Puppy and dog safety

Your pup is an intelligent and inquisitive little thing. He has thought about teething on all manner of items in our household that are at puppy level – low to the ground. We have done our best to correct unwanted behaviours (like chewing on furniture, books, electrical cables, phone chargers, shoes etc. with a quick “Uh Uh” and providing a diversion with one of the appropriate chew toys or treats).


Car travel

If travelling in the car puppies and dogs must be secured. There are several alternatives – a harness or crate are the safest options for taking your puppy home. Once your dog is older, a cargo barrier in a station wagon can be used to secure your dog.

NEVER leave your pup in a car unattended. Even on a cool day, your car heats up quickly and dogs can die very quickly from heat stress.

Dogs and kids

From birth, your puppy has been handled daily by our family. Our pups are also handled by and socialised with children. Regardless, your pup (and indeed all dogs) and young children should never be left unsupervised while they are together. It is important for children to know how to handle puppies securely and gently to prevent injury (to either the child or the puppy) and to learn to read dog body language cues that they are tired, not wanting company or are needing time out.

We recommend the information presented on the Liam Perk Foundation website.


  • Teach your children to read the signs of a tired puppy that walks away to a quiet corner – the crate can be a good refuge for puppies with very young children
  • A puppy that is annoyed will first retreat, then may growl
  • Never punish the growl… want to find out why? The Liam Perk Foundation page explains this very well via the link above
  • Squealing is excitement and reward for a pup so when a child gives a normal response to something they don’t like (puppy scratching or nipping) the pup’s normal thought response is “that got a response – I should do that again!” There are good teaching resources for kids here “Be a Tree”… a safe response for kids who feel threatened or anxious around dogs – even small puppies

The growl is an important communication tool for a dog – if ignored, the may escalate his communication to get his message across. This may be a nip or bite. Parents will notice the nip when the child protests but may have missed the other warning signals the puppy tried to give. Bite prevention tips are discussed here. Even a Labradoodle, renowned for their sociable temperament can be pushed to his limits.

Puppy proofing

To keep your pup safe, you either need to “puppy proof” your pup’s new environment or consistently correct unwanted behaviours. Some things to think of (both dangers and things that might cause heart ache if chewed) include:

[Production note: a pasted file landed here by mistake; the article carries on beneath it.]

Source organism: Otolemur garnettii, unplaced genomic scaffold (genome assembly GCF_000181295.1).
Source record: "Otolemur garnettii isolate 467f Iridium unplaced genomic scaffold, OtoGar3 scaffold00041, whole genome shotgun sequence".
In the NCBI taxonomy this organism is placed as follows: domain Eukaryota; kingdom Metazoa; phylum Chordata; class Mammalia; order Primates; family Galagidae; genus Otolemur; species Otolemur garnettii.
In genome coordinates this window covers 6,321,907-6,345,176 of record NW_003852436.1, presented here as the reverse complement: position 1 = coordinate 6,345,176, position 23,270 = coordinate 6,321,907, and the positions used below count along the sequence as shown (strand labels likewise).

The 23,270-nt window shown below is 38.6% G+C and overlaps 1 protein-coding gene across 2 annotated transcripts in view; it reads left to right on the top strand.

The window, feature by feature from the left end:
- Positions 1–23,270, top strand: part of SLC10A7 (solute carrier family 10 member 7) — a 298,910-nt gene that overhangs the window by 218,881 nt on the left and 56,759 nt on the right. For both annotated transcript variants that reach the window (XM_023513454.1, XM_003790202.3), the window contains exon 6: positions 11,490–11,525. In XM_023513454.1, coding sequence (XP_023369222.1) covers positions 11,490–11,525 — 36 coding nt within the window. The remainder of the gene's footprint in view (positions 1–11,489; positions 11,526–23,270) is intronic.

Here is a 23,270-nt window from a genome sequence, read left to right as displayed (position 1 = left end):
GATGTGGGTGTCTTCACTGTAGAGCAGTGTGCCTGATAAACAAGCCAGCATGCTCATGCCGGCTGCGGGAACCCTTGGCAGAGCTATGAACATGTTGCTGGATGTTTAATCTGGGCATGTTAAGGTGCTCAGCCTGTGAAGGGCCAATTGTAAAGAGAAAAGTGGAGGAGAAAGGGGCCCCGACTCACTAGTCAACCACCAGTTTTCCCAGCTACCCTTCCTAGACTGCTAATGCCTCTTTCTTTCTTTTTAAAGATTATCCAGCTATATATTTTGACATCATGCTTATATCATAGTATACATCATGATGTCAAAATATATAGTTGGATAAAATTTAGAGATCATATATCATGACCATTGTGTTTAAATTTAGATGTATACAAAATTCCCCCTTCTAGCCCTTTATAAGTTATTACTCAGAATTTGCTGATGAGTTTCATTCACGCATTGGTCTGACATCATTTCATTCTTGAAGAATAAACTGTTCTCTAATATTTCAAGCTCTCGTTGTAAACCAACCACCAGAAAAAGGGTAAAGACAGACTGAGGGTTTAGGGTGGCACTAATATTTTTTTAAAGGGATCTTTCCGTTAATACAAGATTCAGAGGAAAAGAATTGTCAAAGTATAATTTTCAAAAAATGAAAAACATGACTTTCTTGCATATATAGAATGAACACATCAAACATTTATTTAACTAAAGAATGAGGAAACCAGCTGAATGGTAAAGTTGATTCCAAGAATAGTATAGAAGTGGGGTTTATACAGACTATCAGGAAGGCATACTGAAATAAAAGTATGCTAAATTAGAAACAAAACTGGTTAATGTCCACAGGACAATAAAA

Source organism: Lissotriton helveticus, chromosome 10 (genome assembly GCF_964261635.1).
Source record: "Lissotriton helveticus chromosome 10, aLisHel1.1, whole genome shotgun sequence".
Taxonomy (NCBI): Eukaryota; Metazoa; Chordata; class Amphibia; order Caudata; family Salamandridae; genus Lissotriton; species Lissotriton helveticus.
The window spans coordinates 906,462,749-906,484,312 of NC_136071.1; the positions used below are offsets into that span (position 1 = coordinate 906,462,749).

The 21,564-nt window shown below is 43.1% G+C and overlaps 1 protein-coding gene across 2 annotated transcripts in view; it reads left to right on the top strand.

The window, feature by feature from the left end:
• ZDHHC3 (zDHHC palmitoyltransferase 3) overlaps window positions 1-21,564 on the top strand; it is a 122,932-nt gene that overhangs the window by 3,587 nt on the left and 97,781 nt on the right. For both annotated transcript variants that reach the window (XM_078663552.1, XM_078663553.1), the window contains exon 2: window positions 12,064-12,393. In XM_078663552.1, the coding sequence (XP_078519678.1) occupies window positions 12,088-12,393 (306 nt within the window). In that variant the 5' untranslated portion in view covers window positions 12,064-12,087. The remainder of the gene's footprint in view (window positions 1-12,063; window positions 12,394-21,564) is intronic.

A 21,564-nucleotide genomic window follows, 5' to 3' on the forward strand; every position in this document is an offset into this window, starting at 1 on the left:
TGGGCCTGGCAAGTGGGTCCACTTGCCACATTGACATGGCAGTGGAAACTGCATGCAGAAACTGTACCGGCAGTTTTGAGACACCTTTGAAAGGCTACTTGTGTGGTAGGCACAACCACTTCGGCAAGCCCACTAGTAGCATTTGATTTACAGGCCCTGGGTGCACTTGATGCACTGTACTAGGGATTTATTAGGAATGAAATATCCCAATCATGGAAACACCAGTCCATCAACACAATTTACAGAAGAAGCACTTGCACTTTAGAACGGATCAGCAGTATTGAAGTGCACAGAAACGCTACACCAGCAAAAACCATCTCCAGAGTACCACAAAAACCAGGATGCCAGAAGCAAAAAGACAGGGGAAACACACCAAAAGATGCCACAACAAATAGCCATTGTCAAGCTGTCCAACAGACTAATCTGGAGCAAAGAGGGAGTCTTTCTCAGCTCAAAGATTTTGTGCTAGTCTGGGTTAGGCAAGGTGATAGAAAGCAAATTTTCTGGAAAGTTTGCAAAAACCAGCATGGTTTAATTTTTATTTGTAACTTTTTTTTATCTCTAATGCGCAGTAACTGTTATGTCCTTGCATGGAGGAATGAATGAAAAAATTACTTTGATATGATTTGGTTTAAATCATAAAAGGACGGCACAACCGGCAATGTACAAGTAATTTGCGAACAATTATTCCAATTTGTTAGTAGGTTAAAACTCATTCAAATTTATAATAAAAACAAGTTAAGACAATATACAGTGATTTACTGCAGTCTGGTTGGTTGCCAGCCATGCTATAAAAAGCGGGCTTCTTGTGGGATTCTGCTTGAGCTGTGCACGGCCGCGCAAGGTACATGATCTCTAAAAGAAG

• Your favourite shoes and other footwear – thongs are cheap but it is annoying when one is destroyed…so never let them chew them
  • Books – the spine is great for teething but teeth marks make books and magazines hard to read
  • TV, electrical and computer cables – put them up out of reach or unplug when not in use (saves energy too!)
  • Toilet – put the lid down and keep toilet paper rolled up (you’ve seen the Kleenex advert on TV with a paper trail through the house)
  • Cords from blinds – entertaining but pets can also get tangled in them
  • Electrical cords if pulled will lead to accidental breakages or injury (eg from a lamp, kettle, toaster…)
  • Poisons, chemicals, medicines, disinfectants (eg Dettol) and cleaning products including some natural oil based products such as Tea-Tree oil – keep them out of reach
  • Insecticides, sprays, mouse, ant and cockroach baits or traps – ensure these are all inaccessible and don’t use them if you don’t need to
  • Some foods are poisonous – never feed your pup or adult dog these foods: chocolate, onions, grapes, sultanas, kernels of stone fruit, apple core pips macadamia nuts, ham and ham bones (including bacon)
  • Xylitol found in some peanut butter, packet cake mix, chewing gum and toothpaste (and other human foods) is TOXIC to dogs. Ingestion is a medical emergency


  • Garden plants – they are entertaining to chew because they often move so either fence them off, supervise and teach your pup not to chew and dig (this will take time) provide alternatives (you may even set up a designated digging place)
  • Know what plants are poisonous to pets RSPCA Guide to Toxic Plants
  • Cane toads are poisonous – don’t let your pup chew or lick them and know how to administer first aid
  • Weed killers, snail bait and fertilisers (including natural products like blood and bone or Dynamic Lifter) can be toxic to your pup
  • Buckets for animal drinking water or just buckets that might fill with rainwater can be potential drowning spots as a pup will go in head first and be unable to turn around
  • Stairs – install gates or mesh wire to prevent balcony or stairwell spills
  • Swimming pool fence – can your puppy get under it… you’d be amazed? Also perimeter security (fences) – check there are no little escape hatches